Klemm Foundation, Buenos Aires, Argentina, 2002
There are two slide projectors in the exhibition room located in the second lower ground floor of the Fundación Klemm gallery. One of them projects an image on a wall angle with a door, the image shows a colorful wall with two windows. The window glass of each window is divided in two parts, the opening of one of them coincides just with the lateral opening of the real door of the exhibition room which therefore pretends to be the window opening. The other projector is directed towards a niche and projects the image of a hut window made out of cloth just like a curtain. A combination of wind sound and amplification of the projectors' ventilators is set as background music.
Praise low tech
by Rodrigo Alonso, collective exhibition curator / translation by Uschi Groppel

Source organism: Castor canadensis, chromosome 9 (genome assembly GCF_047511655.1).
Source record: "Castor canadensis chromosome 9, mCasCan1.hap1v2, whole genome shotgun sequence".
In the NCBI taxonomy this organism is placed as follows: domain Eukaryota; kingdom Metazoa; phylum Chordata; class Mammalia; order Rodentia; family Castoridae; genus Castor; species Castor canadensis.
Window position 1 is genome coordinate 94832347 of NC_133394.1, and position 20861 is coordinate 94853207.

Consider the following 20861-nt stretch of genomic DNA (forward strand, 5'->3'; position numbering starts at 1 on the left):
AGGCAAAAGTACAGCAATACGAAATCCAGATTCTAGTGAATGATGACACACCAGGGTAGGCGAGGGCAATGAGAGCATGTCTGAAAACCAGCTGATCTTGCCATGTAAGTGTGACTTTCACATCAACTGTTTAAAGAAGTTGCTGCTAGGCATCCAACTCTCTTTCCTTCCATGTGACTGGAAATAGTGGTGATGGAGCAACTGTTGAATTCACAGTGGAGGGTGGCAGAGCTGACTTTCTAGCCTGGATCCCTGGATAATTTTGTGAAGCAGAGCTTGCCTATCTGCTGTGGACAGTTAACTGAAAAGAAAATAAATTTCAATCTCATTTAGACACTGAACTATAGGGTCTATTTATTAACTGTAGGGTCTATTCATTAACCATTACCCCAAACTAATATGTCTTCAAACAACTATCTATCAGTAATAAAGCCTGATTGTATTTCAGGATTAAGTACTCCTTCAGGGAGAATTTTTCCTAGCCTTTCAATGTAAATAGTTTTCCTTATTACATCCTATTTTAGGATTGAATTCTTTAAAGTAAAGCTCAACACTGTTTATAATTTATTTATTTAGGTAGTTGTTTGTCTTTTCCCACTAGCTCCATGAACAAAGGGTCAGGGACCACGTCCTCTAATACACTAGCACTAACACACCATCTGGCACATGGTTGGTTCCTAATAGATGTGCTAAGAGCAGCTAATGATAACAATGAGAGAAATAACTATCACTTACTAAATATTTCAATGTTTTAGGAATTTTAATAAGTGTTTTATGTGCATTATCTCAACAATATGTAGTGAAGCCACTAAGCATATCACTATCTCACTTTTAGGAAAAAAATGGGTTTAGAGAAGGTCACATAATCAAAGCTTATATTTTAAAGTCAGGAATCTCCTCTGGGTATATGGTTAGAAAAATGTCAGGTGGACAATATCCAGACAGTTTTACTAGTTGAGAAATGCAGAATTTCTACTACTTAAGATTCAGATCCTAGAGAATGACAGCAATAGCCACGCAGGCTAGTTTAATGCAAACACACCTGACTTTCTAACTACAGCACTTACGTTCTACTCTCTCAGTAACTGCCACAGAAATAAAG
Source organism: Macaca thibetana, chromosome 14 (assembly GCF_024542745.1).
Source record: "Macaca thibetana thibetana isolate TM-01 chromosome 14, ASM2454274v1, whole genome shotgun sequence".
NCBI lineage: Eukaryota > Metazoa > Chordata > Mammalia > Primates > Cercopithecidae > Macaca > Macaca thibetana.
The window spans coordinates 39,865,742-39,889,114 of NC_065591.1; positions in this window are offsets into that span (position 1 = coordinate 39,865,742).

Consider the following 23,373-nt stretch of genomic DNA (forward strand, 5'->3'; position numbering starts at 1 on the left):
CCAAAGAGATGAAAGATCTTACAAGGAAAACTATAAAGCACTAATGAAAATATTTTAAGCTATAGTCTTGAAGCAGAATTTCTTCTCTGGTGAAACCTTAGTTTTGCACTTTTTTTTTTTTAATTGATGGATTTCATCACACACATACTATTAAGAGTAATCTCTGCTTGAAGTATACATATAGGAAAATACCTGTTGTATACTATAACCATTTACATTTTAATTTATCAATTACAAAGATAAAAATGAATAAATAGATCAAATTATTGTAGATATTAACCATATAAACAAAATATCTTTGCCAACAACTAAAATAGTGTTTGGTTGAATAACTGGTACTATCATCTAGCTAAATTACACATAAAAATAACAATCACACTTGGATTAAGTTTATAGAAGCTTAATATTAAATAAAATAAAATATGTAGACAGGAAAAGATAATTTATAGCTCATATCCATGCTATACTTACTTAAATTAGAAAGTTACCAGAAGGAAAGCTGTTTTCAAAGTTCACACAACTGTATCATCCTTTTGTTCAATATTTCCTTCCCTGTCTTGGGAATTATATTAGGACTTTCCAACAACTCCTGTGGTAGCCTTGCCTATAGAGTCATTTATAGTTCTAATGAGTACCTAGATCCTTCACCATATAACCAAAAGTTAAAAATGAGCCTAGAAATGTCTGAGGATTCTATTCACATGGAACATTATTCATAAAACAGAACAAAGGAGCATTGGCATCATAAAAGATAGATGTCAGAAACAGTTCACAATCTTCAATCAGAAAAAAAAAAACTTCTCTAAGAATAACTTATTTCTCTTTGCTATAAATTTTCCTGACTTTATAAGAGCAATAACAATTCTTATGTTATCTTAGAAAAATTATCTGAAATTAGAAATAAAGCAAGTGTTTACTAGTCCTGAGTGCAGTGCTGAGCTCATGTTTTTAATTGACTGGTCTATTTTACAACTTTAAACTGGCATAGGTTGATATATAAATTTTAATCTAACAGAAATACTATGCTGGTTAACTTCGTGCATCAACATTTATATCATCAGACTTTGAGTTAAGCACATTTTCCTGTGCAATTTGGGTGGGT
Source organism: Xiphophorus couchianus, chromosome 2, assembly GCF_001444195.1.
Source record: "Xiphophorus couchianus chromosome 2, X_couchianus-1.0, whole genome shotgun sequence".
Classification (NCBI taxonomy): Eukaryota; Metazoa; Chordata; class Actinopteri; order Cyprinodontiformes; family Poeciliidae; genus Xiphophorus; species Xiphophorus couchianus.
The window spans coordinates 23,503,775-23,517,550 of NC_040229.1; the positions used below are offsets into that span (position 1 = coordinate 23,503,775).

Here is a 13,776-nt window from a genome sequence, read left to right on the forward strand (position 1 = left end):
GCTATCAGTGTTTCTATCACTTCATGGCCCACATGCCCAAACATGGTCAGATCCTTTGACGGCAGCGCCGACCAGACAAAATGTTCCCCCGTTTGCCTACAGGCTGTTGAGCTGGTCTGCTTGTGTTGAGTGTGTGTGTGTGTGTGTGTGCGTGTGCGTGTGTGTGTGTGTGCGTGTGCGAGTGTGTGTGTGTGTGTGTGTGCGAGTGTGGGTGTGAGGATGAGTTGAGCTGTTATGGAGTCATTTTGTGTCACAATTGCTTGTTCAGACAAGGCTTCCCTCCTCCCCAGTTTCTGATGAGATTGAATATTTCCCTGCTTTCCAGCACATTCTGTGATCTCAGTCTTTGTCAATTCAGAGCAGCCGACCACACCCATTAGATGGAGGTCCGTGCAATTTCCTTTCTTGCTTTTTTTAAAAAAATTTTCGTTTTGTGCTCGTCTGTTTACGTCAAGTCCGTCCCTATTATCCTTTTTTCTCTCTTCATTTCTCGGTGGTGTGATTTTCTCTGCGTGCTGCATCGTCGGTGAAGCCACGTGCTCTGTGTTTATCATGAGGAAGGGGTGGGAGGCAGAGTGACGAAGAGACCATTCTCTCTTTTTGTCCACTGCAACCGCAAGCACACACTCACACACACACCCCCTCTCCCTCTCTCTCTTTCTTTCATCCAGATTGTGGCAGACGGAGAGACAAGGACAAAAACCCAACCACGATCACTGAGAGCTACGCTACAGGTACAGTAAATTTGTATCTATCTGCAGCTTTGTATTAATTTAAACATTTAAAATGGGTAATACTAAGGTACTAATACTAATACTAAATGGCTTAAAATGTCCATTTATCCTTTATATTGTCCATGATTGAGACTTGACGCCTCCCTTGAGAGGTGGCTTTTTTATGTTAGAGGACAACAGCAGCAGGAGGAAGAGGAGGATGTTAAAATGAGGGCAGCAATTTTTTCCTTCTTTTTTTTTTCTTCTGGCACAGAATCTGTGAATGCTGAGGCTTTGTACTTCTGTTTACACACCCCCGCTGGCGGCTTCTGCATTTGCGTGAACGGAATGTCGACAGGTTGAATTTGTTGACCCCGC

The expression “low tech” is implicitly paradoxical. In modern times, technology is always identified with progress and future, all those major technical developments and advanced knowledge of the society from where it has arisen. “Low” technology does not seem to have the right to be called this way. According to this logic, low tech is practically an archaeological waste, something like nuclear waste which can be only left there to disintegrate. What is it that attracts artists to explore those low tech systems? In this context of hyper-technological performances: don't they consider by chance the risk of disintegration or disarticulation of their reasoning, eventually risking the lack of interest caused by a product which does not enjoy social prestige? Primacy of technology is certainly not an innate condition of society. On the contrary, its development is new and replies to a very specific type of social construction, namely the one where technological and scientific expansion pulses at the rhythm of economic circulation. The third stage of capital as it has been called by Fredric Jameson, capital is no longer bound to means of production, but linked to reproduction. Technical superdimension determines this postmodern technological sublime and the author refers to this by declaring: technology in contemporary societies itself is neither hypnotic nor fascinating, but fascinates because it seems to offer us an easy and quick way to be able to understand and imagine the whole decentralized global net of the third stage of capital.” The adoption of low tech by the artists introduces under these circumstances a necessarily political aspect. Any proposal based on this includes indirectly the tensions between the occidental example shaped by technological expansion and other alternative ways of considering reality. First of all, the use of low tech provokes a critical distance that allows us to take a decentralized look at the world we are destined to live in. It would be wrong to think that one can reflect on social and cultural impact of technology only from a technical position. If one understands the interdependent logic of the circuit, it is easy to see that relations between art and technology are defined both from inside and outside this circuit. On the way towards reforming the technological universe from a decentralized position, definitively the less interesting and unfeasible path, is to assume technological deficiencies as a disadvantage. On the contrary, the real challenge is to maintain a personal point of view in the fields of art and technology, especially from an alternative position and accepting an unavoidable reality, that of a hyper technological universe and technologically dependent on contemporary discourses on art. The conscious choice of low tech is a strong questioning of a political and aesthetic superiority that claims to be based on an alleged technical superiority. By using elementary technology, the lowtech works stress aesthetic reasoning, avoiding the seduction and the expiration dates of hardware which have turned so many works in art and technology into mere aesthetic attempts incapable of facing the course of time. Low tech opens a promising path for contemporary art and particularly for Argentine art. It allows us to work on borderlines, which is always one of the most recurrent characteristics of highly provocative art. On the other hand, it helps to avoid getting tied up in technical conditions when projecting or creating works of art. Finally it offers the chance to put an end to myths regarding devices, mechanisms, support and techniques. It proposes a true dialogue with the work and most of all, a renewed commitment with creation.